FIG. 3 shows a serial acquisition GPS receiver in which the present invention may be implemented. In a conventional GPS receiver, signal acquisition is followed by carrier and P/N code synchronization and NAV data demodulation, but modules for these processes are not shown in FIG. 3. The signal acquisition architecture comprises an RF/IF section 21 including an antenna 211, an RF amplifier 212, a mixer 213 and local oscillator 214, and a low pass filter 215 which supplies a received and down-converted signal to an analog-to-digital (A/D) converter 22 running at an integer multiple of the code chip rate. The A/D converter 22 typically samples and converts at an integer multiple of the replica course/acquisition (C/A) code chip rate and provides a digital sequence to a serial digital correlator 23. Correlator 23 serially computes the inner product of a digitized receiver-output subsequence from A/D converter 22 and a C/A replica code subsequence from replica generator 24. The inner product is performed serially by first multiplying the first terms of the two sub-sequences in multiplier 231 and storing the result in coherent accumulator 232, then multiplying the second terms of the two sub-sequences and adding this to the coherent accumulator 232, etc. The inner product is performed in real time, as sub-sequence terms become available from A/D converter 22. As is conventional, the sub-sequences usually span a single period of the repeating C/A code. After an inner product is computed, the coherent accumulator contains a sample of the cross correlation of the received sub-sequence with one C/A code cycle of the replica signal, for the particular C/A code, code-offset and Doppler frequency generated by the replica generator. The inner product operation is repeated with several following sub-sequences from A/D converter 22 while using the same replica C/A code sub-sequence. The subsequent inner product results are then squared by a squarer 29 and summed in a non-coherent accumulator 30, yielding a non-coherent integration of the coherent processing results. The output signal of non-coherent accumulator 30 is examined by a threshold detector 31 and a "signal acquired" command is generated if the level in non-coherent accumulator 30 is sufficiently high. When a signal is acquired, a controller 35 notes the associated C/A code index (satellite index), code offset, and Doppler frequency for output, and commands replica generator 24 to either change to a different C/A code (for a different GPS satellite) and begin another search, or to stop if sufficient satellite signals have been acquired. If a signal is not acquired after the several sub-sequences from A/D converter 22 have been processed, then controller 35 commands replica generator 24 to change to a different C/A code, code offset, or Doppler frequency. As each satellite signal is acquired, controller 35 supplies the associated code index, code offset and Doppler frequency to GPS signal synchronization and NAV data processing units (not shown).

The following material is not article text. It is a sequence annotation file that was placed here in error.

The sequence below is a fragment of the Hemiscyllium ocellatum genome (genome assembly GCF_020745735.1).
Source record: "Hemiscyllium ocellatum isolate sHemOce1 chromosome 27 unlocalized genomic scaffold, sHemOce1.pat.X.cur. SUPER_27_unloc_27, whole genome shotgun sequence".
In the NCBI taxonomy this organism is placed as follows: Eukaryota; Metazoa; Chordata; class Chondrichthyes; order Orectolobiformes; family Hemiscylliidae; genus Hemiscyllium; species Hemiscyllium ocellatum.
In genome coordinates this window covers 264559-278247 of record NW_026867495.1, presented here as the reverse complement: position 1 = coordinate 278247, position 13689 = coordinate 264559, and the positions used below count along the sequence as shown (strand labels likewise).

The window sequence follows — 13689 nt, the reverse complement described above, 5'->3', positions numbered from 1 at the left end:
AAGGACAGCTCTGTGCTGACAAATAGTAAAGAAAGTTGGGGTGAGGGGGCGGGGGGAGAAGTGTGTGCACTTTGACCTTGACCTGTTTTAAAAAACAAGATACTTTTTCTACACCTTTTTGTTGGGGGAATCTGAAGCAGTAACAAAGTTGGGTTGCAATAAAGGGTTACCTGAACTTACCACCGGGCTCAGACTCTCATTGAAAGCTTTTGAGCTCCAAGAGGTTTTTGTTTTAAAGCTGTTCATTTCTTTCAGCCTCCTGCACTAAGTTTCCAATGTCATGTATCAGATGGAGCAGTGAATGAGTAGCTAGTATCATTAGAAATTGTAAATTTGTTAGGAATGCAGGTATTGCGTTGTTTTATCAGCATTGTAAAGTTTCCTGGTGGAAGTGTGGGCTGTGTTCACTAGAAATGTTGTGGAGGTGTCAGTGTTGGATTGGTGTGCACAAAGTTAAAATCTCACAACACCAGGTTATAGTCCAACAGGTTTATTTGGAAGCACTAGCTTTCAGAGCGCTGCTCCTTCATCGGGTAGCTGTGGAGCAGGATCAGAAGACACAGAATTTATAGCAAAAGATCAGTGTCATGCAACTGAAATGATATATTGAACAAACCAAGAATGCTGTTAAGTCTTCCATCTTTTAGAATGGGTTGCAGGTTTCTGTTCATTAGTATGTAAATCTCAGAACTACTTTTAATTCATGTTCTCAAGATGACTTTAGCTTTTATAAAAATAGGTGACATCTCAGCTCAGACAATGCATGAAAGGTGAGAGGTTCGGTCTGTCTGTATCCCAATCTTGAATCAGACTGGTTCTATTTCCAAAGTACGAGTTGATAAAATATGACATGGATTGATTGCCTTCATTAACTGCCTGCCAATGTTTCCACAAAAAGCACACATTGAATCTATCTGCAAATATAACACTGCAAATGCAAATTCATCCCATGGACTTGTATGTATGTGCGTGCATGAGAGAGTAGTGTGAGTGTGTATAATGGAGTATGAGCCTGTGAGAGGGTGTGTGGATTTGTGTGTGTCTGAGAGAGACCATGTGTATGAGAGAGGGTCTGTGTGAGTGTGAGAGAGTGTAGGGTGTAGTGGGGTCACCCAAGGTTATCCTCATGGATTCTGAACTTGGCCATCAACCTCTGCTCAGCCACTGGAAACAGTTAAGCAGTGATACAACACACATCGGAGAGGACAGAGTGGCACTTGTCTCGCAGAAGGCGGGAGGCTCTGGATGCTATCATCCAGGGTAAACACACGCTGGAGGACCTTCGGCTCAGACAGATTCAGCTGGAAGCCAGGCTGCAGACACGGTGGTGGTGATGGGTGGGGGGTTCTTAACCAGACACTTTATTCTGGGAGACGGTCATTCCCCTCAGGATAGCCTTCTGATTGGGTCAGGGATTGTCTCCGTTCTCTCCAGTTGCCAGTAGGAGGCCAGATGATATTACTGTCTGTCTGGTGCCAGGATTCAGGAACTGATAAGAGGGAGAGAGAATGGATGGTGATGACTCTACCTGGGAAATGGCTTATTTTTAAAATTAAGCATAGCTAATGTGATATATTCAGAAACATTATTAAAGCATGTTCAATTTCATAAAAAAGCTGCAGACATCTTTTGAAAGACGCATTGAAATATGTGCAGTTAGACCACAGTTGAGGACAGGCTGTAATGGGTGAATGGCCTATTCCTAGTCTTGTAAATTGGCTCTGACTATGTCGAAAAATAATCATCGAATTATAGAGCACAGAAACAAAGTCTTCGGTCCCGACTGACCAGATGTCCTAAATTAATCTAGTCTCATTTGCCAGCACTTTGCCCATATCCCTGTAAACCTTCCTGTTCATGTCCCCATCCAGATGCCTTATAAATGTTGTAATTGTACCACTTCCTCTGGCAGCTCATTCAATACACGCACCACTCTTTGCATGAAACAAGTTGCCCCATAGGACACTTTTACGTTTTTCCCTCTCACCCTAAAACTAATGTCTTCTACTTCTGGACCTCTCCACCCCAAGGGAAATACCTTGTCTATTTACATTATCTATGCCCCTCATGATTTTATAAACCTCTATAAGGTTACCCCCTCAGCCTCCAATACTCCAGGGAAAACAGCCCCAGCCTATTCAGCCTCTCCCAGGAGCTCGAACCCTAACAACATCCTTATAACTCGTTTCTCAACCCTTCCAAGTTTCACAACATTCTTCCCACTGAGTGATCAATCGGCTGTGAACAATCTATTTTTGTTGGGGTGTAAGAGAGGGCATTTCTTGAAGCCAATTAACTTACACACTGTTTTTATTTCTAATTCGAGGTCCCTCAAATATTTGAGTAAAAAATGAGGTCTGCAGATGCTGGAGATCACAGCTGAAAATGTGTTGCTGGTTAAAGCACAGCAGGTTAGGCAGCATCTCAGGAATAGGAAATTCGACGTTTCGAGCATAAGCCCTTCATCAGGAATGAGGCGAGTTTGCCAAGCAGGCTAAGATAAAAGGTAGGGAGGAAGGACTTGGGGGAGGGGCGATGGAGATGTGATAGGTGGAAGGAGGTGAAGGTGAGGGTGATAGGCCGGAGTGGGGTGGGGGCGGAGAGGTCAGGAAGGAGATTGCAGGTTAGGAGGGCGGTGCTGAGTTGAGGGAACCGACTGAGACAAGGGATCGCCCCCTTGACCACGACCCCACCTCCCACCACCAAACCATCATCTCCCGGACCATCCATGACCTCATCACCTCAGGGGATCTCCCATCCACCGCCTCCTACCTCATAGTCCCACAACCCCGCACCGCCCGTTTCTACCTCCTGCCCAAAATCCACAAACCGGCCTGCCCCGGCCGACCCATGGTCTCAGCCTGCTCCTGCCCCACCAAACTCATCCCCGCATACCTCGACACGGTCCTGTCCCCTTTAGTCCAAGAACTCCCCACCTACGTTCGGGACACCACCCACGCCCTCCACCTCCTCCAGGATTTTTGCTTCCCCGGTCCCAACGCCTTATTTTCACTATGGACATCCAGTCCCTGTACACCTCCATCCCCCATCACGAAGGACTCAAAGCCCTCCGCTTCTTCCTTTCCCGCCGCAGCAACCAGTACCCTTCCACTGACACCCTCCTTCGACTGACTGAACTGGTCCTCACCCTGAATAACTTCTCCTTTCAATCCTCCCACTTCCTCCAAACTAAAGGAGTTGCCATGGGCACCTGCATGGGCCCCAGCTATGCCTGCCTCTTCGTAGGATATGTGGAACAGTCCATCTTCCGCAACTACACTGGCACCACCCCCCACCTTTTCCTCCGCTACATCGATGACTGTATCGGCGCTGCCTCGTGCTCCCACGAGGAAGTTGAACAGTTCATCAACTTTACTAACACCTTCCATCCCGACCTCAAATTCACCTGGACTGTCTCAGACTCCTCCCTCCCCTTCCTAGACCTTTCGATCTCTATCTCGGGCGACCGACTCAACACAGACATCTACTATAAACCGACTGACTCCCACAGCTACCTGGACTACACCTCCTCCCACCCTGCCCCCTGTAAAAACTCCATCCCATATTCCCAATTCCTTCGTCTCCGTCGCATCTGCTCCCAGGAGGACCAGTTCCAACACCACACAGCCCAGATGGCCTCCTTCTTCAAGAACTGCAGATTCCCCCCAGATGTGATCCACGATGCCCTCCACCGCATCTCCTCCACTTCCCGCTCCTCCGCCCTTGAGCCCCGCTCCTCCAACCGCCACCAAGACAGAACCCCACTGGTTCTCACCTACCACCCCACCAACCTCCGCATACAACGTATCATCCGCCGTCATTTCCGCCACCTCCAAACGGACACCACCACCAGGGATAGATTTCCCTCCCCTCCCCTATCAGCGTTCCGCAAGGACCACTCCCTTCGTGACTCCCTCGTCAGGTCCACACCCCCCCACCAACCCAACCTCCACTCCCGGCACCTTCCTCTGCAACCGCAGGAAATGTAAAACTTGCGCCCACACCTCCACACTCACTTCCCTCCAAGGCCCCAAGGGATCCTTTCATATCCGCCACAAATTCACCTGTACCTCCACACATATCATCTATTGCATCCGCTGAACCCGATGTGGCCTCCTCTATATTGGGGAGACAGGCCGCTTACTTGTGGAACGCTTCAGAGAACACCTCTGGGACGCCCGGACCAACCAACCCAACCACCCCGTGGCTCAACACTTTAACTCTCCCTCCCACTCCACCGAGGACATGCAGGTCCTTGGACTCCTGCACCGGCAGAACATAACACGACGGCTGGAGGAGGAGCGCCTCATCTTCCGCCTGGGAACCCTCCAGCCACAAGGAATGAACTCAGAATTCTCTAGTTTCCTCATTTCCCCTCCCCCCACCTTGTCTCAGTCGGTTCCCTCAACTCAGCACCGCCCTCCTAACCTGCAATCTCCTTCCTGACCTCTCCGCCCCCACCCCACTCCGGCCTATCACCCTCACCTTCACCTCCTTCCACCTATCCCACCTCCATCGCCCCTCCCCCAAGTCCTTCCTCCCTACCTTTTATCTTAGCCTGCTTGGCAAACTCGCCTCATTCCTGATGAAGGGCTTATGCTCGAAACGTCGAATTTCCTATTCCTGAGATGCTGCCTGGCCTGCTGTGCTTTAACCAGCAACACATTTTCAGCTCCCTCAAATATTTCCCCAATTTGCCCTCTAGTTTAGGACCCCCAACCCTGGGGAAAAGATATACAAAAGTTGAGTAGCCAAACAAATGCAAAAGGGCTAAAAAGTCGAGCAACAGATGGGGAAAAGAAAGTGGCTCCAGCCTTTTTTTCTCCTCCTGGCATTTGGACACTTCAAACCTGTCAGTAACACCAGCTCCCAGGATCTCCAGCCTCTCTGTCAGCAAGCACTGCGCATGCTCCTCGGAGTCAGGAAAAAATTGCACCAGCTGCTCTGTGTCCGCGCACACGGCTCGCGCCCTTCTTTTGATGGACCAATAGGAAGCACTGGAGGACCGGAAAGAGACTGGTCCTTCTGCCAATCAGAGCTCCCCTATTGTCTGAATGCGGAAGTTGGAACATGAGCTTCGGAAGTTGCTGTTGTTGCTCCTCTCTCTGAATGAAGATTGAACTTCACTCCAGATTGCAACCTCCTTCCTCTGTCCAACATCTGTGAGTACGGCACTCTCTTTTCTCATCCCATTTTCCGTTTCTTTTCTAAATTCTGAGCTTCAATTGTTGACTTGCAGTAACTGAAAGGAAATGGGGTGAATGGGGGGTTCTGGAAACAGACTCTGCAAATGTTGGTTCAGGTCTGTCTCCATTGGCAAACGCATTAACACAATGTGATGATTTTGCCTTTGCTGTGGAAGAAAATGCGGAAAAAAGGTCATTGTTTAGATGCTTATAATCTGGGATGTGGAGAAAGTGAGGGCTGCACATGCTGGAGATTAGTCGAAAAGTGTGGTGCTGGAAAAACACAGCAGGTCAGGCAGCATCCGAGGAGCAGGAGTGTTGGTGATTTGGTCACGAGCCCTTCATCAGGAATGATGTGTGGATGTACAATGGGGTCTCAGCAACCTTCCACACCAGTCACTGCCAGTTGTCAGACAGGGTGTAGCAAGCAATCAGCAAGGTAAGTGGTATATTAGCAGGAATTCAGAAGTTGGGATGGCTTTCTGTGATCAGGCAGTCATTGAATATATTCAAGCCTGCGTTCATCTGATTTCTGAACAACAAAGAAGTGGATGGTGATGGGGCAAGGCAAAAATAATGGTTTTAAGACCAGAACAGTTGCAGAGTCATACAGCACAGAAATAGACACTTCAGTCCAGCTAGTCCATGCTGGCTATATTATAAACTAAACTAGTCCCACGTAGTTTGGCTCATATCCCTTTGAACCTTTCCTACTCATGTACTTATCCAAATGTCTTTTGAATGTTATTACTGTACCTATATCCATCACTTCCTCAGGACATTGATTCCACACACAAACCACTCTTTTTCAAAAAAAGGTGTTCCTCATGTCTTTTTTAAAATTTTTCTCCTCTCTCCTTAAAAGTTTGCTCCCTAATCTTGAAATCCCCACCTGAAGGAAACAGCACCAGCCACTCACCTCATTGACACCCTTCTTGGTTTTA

Provision for searching all feasible C/A codes, code offsets and Doppler frequencies must be provided. Controller 35 selects the desired C/A code and code offset through commands to a satellite-code generator 243 and an offset generator 244. Offset generator 244 provides for a time offset of the generated code replica from satellite-code generator 243, relative to the output data stream from A/D converter 22. A Doppler I/Q generator 242 generates a digital representation of the sinusoid representing the combination of Doppler shift and local-oscillator frequency error assumed by controller 35. The replica signal is generated as the product of this sinusoid and the C/A code replica. To insure detection of the GPS signal, the RF/IF section must generate both an in-phase (I) and a quadrature (Q) output signal (not shown in FIG. 3), and the two signals must be processed for signal acquisition. Furthermore, each of the I and Q RF/IF output signals must be processed with both the I and Q Doppler sinusoidal components, as is known by those skilled in the GPS art.